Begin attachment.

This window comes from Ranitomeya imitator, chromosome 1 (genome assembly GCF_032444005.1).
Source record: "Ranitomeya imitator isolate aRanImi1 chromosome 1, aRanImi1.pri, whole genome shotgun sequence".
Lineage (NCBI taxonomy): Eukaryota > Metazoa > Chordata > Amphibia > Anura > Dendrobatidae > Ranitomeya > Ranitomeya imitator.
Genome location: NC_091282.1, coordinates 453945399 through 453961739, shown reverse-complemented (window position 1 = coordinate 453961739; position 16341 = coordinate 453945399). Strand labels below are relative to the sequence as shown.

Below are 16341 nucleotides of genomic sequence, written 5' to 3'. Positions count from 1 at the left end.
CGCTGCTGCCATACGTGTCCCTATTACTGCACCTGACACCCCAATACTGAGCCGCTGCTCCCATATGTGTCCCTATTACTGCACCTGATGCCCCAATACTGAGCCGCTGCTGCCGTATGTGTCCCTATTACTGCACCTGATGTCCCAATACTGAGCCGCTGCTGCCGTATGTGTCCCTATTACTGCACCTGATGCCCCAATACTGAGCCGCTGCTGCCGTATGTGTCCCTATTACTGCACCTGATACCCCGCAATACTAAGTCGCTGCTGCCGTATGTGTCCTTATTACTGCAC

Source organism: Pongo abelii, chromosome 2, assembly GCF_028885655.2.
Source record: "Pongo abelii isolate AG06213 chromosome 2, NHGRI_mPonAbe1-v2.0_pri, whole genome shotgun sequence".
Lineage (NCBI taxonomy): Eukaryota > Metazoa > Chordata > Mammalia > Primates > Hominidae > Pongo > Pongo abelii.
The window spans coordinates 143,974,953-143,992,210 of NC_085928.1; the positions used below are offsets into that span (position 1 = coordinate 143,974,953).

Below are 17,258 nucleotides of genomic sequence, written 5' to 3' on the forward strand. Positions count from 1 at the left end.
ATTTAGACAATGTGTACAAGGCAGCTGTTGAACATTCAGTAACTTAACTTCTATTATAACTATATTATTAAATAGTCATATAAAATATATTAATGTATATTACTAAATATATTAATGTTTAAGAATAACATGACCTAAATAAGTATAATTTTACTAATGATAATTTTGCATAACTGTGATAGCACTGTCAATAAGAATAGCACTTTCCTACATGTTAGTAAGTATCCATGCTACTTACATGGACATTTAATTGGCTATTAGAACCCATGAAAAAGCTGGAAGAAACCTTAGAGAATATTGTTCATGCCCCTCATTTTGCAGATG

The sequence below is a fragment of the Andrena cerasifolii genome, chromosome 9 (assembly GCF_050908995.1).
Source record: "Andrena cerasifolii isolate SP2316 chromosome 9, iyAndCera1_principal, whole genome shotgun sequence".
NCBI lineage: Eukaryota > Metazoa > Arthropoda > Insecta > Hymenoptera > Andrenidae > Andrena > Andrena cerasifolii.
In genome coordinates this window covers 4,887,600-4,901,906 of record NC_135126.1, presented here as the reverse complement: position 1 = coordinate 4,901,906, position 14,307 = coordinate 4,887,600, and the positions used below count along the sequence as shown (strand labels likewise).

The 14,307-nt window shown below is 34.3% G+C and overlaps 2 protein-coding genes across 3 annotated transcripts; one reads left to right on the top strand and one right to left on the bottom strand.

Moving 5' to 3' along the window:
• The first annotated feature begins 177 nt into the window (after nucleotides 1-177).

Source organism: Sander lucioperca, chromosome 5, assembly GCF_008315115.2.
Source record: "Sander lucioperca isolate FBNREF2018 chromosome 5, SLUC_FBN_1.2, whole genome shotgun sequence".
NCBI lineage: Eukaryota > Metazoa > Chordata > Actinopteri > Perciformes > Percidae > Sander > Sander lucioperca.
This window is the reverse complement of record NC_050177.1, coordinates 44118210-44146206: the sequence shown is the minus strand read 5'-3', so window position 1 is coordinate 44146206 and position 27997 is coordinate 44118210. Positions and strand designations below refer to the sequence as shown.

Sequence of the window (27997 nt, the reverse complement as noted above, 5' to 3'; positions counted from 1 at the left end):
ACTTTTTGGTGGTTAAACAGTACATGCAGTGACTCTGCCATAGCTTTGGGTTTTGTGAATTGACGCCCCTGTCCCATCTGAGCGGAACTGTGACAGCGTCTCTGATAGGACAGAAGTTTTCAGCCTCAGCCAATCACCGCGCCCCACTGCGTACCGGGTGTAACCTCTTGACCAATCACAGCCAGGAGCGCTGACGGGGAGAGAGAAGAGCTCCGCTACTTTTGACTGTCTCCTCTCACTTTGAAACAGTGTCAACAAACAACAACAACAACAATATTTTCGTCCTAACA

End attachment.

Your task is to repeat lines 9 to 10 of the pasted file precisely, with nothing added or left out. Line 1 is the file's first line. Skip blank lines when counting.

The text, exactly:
Lineage (NCBI taxonomy): Eukaryota > Metazoa > Chordata > Mammalia > Primates > Hominidae > Pongo > Pongo abelii.
The window spans coordinates 143,974,953-143,992,210 of NC_085928.1; the positions used below are offsets into that span (position 1 = coordinate 143,974,953).